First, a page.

- Among the people that will support the bill, HIV patients and their families should be listed. Since it is in their interest to promote the bill, they should encourage it as an important step in regaining their rights and freedoms. Healthcare practitioners may also encourage the promotion of the bill since it will lead to a drop in mental health issues among HIV patients. Particularly, the instances involving stress, anxiety, and depression will be reduced.
- People that are unaware of HIV-specific information may oppose the bill. Driven by fear, they will insist on HIV criminalization. Although the specified response to the change in the current legislation is understandable, it needs to be altered since it deprives people with HIV of their indefeasible rights (Lee et al., 2015). Therefore, community members and other people that may be against the enactment of the bill will need to be educated about HIV.
The specified problem is of high urgency; thus, it needs to be discussed as soon as possible. It is desirable to address it within a month. Therefore, an appointment should be due within a week. With the further discussion of the issue and the introduction of adequate changes to the existing regulation, one will be able to introduce a positive change to the community. As a result, a steep rise in the level of patients’ well-being is expected.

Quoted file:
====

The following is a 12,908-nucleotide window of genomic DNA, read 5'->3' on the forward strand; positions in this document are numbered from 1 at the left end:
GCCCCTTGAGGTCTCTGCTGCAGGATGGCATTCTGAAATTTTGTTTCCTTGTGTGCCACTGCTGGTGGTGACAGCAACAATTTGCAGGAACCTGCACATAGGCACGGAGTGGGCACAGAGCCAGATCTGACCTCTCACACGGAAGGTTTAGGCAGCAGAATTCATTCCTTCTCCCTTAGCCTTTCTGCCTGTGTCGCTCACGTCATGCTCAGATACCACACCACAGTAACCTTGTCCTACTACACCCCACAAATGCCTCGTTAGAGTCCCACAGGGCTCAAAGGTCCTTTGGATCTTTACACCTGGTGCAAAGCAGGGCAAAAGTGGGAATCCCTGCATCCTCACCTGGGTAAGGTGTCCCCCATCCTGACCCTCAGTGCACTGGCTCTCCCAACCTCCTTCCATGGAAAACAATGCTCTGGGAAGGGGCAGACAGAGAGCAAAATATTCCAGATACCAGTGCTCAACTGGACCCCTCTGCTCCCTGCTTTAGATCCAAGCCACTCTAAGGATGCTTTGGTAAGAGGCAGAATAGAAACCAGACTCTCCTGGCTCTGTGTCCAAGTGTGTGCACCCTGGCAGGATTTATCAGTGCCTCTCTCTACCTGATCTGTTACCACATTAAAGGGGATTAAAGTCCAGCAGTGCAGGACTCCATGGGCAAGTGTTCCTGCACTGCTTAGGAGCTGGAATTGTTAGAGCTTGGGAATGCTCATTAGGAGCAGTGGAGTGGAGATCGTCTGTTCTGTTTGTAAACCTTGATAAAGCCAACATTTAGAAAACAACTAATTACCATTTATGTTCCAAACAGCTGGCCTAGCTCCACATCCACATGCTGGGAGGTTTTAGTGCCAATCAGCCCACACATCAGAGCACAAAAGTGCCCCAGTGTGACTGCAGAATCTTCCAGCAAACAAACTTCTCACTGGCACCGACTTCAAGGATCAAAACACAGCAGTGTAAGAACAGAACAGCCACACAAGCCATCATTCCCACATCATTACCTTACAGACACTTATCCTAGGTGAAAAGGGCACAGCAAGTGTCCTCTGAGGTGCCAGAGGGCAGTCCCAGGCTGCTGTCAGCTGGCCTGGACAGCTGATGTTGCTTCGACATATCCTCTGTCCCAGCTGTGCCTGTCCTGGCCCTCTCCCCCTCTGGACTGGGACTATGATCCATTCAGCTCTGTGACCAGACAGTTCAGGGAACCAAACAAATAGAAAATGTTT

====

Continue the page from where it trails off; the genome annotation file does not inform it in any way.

Adeboye, A., Ross, M. W., Wilkerson, M. J., Springer, A., & Ahaneku, H. (2017). HIV vulnerability and coexisting psychosocial health problems among Tanzanian men who have sex with men from the perspective of an African syndemic model. Journal of Health Education Research and Development, 5(234), 2-10. Web.
Center for HIV Law and Policy. (2017). Florida. Web.
Lee, S., Yamazaki, M., Harris, D. R., Harper, G. W., & Ellen, J. (2015). Social support and human immunodeficiency virus-status disclosure to friends and family: Implications for human immunodeficiency virus-positive youth. Journal of Adolescent Health, 57(1), 73-80. Web.
Turner, A. (2015). Lost to care: An ethical expansion of the public health uses of State HIV registries in the United States. The Internet Journal of Public Health, 3(1), 1-9. Web.